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Evaluating Maintainability Prejudices with a Large-Scale Study of Open-Source Projects

  • Tobias RoehmEmail author
  • Daniel VeihelmannEmail author
  • Stefan WagnerEmail author
  • Elmar JuergensEmail author
Conference paper
Part of the Lecture Notes in Business Information Processing book series (LNBIP, volume 338)

Abstract

In software engineering, relying on experience can render maintainability expertise into prejudice over time. For example, based on their own experience, some consider JavaScript as inelegant language and hence of lowest maintainability. Such prejudice should not guide decisions without prior empirical validation.

Hence, we formulated 10 hypotheses about maintainability based on prejudices and test them in a large set of open-source projects (6,897 GitHub repositories, 402 million lines, 5 programming languages). We operationalize maintainability with five static analysis metrics.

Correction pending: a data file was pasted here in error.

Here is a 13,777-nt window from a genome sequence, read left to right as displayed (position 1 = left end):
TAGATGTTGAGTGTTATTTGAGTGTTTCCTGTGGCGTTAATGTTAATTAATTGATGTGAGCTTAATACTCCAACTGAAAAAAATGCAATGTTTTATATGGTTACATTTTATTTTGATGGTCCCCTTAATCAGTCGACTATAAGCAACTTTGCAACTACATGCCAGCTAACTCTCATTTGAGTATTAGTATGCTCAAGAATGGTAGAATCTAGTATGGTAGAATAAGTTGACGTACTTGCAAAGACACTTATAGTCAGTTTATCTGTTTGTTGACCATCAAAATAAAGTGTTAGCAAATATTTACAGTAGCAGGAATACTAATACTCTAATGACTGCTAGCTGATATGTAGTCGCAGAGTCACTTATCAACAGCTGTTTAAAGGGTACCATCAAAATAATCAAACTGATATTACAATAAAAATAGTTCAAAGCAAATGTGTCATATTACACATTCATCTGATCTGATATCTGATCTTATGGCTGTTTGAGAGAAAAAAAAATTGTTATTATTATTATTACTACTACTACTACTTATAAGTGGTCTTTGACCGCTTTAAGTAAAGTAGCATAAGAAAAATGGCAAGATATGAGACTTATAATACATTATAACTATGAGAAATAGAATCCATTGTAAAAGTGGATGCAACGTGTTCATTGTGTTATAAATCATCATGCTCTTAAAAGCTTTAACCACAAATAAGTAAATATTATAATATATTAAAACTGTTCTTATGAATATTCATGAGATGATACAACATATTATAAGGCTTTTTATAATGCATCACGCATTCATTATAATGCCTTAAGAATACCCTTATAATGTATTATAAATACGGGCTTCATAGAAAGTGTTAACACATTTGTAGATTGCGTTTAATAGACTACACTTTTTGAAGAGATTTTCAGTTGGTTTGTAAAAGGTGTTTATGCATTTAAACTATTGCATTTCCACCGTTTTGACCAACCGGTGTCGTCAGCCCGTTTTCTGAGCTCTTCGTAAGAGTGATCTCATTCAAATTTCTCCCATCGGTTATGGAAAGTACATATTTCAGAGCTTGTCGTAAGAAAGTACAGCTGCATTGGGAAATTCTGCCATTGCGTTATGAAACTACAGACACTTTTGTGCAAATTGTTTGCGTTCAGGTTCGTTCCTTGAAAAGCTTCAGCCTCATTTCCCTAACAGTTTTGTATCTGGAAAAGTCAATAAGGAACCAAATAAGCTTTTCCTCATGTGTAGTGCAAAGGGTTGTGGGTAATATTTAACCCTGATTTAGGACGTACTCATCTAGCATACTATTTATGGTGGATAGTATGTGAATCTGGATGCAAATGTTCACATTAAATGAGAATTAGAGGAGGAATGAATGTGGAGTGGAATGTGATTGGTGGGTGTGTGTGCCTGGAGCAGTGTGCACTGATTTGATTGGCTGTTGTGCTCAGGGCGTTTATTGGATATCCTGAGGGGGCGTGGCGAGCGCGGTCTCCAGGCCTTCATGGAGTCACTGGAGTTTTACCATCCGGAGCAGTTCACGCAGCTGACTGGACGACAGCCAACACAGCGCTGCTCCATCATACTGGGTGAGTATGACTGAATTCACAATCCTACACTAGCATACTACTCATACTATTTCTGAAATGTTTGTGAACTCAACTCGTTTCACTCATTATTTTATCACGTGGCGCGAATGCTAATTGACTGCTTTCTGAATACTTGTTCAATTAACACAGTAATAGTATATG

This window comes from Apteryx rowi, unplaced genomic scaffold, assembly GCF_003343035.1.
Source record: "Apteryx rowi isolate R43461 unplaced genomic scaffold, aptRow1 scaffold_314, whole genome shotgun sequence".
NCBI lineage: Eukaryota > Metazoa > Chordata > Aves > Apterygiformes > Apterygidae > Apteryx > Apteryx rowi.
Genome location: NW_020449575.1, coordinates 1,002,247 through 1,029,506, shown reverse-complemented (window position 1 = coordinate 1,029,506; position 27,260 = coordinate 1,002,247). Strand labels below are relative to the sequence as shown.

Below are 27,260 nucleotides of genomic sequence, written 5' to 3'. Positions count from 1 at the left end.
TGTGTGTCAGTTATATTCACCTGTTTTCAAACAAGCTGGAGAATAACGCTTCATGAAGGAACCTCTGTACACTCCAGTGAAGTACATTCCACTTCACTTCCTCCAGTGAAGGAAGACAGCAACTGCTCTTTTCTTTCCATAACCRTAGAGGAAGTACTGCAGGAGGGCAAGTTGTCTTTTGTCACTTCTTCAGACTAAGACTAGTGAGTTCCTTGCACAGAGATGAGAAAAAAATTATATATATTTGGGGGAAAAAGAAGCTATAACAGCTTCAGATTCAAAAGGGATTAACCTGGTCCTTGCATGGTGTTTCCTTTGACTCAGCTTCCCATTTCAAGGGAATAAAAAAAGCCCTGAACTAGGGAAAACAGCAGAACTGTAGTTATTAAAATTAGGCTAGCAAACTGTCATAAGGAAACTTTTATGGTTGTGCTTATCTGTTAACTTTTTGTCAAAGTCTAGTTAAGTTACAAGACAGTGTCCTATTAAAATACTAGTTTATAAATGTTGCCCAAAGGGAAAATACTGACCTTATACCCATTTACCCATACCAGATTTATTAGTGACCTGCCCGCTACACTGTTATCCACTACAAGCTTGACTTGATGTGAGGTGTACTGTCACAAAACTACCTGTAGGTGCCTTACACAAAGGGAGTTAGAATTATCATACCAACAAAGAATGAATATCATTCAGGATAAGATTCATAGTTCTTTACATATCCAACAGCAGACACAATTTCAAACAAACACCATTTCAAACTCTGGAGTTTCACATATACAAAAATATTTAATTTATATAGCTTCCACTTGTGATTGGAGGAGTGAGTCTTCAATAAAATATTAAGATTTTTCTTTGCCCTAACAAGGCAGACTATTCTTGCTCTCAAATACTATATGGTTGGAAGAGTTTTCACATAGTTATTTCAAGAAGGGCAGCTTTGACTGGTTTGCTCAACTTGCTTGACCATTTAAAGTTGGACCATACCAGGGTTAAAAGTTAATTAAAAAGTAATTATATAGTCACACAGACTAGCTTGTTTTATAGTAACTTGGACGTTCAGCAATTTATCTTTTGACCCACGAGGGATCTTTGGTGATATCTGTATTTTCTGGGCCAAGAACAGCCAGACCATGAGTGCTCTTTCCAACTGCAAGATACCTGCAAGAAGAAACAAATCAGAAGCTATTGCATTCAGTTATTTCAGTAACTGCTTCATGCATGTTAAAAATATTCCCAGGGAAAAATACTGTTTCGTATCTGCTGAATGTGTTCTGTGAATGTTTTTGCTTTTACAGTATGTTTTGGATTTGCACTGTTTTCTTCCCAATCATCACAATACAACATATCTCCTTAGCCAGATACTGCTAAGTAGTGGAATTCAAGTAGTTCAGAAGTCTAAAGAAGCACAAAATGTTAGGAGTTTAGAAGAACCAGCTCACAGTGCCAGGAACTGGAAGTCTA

We found that JavaScript code is not worse than other code, Java code shows higher maintainability than C# code and C code has longer methods than other code. The quality of interface documentation is better in Java code than in other code. Code developed by teams is not of higher and large code bases not of lower maintainability. Projects with high maintainability are not more popular or more often forked. Overall, most hypotheses are not supported by open-source data.

Keywords

Maintainability Software quality Programming language Static analysis Metrics Open source GitHub Empirical study Case study 

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Copyright information

© Springer Nature Switzerland AG 2019

Authors and Affiliations

  1. 1.CQSE GmbHMunichGermany
  2. 2.University of StuttgartStuttgartGermany

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